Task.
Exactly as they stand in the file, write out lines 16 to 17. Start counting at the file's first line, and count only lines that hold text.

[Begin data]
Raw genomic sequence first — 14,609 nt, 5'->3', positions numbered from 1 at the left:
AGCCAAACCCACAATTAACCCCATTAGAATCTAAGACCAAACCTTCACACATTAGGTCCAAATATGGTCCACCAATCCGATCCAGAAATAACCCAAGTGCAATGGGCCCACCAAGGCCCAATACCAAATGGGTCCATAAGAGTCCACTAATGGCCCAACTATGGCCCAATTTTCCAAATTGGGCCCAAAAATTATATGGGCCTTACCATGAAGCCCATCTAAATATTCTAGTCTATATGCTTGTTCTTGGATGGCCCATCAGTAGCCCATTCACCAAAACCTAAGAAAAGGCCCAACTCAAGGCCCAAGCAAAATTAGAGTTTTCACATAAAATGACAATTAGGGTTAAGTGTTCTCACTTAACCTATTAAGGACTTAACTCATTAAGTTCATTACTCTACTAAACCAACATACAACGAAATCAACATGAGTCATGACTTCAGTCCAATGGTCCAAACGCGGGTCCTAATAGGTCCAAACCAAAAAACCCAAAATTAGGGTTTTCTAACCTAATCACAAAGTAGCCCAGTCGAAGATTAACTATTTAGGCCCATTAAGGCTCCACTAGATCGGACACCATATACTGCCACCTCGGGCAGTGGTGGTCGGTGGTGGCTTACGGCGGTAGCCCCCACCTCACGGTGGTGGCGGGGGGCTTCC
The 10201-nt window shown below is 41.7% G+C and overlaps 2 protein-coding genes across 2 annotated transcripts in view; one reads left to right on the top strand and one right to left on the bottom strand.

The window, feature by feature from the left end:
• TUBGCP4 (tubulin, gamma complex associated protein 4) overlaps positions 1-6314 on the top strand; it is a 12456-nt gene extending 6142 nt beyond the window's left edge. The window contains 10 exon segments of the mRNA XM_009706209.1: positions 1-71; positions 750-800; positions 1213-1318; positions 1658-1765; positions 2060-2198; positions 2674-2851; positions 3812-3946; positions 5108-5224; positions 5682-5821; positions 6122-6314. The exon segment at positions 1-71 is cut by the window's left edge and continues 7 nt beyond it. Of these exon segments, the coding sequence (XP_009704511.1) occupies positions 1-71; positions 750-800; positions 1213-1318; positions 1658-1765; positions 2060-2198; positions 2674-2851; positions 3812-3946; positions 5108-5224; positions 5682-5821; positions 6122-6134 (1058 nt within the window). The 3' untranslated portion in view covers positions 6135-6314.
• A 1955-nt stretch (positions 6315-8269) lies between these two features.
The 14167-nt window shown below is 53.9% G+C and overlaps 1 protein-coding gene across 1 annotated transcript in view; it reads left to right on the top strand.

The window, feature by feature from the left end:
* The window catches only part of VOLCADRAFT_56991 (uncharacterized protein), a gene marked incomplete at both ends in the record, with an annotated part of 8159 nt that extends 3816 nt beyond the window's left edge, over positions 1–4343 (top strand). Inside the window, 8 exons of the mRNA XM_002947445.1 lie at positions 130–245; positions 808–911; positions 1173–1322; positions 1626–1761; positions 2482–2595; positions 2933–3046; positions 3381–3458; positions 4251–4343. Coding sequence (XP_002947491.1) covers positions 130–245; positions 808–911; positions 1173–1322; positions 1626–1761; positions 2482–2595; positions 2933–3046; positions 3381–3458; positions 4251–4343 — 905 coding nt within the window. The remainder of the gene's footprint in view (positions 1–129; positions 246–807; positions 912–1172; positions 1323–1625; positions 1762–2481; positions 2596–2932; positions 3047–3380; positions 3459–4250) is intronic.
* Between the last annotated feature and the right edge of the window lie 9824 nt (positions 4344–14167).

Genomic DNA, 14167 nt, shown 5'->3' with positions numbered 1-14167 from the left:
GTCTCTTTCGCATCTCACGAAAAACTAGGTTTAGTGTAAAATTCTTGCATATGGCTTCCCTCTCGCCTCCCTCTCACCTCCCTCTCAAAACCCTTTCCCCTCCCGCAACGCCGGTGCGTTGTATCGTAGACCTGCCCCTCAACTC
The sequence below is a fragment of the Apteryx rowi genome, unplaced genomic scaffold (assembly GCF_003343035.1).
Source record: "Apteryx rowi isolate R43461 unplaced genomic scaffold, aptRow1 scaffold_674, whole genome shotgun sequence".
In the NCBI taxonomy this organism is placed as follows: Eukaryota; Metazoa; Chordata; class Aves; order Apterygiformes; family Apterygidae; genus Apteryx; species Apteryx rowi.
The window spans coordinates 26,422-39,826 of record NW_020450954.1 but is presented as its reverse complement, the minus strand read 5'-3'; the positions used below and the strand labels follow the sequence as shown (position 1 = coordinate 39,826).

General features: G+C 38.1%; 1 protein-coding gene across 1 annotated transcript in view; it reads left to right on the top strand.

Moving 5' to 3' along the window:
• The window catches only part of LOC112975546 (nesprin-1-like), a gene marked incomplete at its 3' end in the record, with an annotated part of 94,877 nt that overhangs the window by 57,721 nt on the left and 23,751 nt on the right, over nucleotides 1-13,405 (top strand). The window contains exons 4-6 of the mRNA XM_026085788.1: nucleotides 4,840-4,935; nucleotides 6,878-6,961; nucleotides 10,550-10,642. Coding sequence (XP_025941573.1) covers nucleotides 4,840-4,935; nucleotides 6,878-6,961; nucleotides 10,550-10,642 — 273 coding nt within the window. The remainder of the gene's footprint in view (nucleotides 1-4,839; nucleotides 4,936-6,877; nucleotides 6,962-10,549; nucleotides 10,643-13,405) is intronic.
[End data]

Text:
The window spans coordinates 26,422-39,826 of record NW_020450954.1 but is presented as its reverse complement, the minus strand read 5'-3'; the positions used below and the strand labels follow the sequence as shown (position 1 = coordinate 39,826).

General features: G+C 38.1%; 1 protein-coding gene across 1 annotated transcript in view; it reads left to right on the top strand.